[ Youre welcome]
Polite remarks – Spanish
Titles are a bit more important in Latin cultures than they are in the English-speaking world, and, oddly, a bit more loosely used: anyone in a position of importance or, sometimes, with at least a University degree, will be referred to as “doctor”.
The default title, as you probably already know, is “señor”/”señora”, which you use if you don’t know the person particularly well, aren’t sure what to use, and none of the other choices immediately fit. It’s roughly equivalent to “Sir” or “Ma’am” in English. If you are speaking to an old person use “Don/Doña” almost without exception. This applies to everybody, regardless of their status or status relative to you.
Edit: this is not so common in Argentina, it’s something that’s considered a bit old-fashioned and not really done any more, though it is still highly prevalent in Mexico and in Colombia, at a minimum.
When asking for something in Spanish (whether you’re “ordering” at a restaurant or bar or asking a friend for something, you’re still really asking, not giving an outright order), you would almost never use the imperative, it sounds far too rude. You may have been taught that the way to ask for a coffee is “Traigame un café, por favor”.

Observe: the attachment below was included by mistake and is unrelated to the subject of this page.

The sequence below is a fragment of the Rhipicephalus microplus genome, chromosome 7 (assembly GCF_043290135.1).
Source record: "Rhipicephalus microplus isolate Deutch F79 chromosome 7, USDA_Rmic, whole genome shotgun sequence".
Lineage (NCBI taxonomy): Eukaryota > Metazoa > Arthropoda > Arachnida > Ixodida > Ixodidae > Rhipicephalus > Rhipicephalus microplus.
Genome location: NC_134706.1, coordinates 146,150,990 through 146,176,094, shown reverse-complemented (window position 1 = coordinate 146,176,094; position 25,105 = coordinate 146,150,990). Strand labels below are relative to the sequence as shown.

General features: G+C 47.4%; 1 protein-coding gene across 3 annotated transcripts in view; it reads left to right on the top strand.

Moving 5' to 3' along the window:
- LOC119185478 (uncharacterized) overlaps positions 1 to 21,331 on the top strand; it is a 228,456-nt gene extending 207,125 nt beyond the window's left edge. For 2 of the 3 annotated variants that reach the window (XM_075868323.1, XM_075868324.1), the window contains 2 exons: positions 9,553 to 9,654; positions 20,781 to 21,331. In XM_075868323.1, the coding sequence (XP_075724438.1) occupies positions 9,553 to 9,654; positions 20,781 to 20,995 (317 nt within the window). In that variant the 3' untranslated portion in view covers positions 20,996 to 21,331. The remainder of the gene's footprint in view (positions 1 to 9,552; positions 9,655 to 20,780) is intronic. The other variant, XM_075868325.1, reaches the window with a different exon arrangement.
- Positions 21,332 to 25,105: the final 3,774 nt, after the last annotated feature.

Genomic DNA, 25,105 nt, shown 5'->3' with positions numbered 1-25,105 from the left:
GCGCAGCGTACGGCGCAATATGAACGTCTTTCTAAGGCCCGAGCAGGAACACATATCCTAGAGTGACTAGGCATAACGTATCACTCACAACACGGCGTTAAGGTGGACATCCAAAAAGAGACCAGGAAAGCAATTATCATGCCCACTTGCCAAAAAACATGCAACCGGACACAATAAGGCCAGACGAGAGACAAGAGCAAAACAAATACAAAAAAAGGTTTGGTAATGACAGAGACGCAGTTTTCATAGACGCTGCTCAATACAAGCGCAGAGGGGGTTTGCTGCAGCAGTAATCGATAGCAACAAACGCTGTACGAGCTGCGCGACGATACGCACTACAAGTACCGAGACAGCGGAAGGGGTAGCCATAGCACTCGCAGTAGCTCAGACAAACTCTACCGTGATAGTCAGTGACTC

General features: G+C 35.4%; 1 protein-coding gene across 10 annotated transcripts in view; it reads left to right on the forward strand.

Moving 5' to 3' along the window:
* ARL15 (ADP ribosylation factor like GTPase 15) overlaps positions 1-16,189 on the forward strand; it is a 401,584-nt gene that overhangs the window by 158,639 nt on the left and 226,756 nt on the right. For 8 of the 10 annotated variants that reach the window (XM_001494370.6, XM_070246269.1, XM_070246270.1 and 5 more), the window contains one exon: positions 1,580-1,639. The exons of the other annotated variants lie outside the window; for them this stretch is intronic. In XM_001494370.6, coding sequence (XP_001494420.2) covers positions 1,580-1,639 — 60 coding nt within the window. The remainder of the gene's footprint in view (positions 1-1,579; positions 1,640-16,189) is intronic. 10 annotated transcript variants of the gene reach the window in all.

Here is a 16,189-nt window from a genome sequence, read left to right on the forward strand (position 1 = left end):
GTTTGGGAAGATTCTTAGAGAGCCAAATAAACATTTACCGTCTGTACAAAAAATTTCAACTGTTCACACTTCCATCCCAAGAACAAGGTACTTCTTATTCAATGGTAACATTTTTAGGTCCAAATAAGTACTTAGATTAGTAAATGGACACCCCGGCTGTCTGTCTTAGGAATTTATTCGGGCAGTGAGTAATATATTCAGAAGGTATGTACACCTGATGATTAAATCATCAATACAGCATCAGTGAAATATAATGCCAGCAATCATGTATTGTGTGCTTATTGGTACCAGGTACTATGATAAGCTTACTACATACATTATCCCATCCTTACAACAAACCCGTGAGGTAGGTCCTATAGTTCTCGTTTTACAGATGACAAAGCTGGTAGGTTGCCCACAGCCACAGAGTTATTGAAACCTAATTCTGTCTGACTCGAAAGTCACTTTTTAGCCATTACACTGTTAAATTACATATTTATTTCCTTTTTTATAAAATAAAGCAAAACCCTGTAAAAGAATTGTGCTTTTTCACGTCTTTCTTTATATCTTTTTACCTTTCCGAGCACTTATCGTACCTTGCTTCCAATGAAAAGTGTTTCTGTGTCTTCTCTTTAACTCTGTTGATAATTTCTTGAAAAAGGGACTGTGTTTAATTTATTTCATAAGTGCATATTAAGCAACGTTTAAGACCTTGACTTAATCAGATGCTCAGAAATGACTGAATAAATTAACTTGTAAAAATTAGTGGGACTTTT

Generally speaking, don’t throw thing, it’s almost always consider uncivilized behavior. Don’t turn your back on someone, especially if they’re speaking to you or part of your group, this is still kind of rude in English-speaking cultures, but it’s much more so amongst Spanish-speaking ones. Don’t point at people. Spanish-speakers tend to stand closer when talking, try not to back away or act weird about it.
Congratulations! : Felicitacione!
Good luck! : Buena suerte!
Sit down, please. : Sientese, por favor.
Can I help you? : Le puedo ayudar?
Condolences in your sorrow. : Mi sentido Pesame.
Please reply as soon as possible. - ¿Me puede ayudar, por favor?
Sorry, wrong number. - Perdon, numero equivocado.
Sorry for being a burden. - Perdone la molestia.
Take good care of yourself. – Cuidese.
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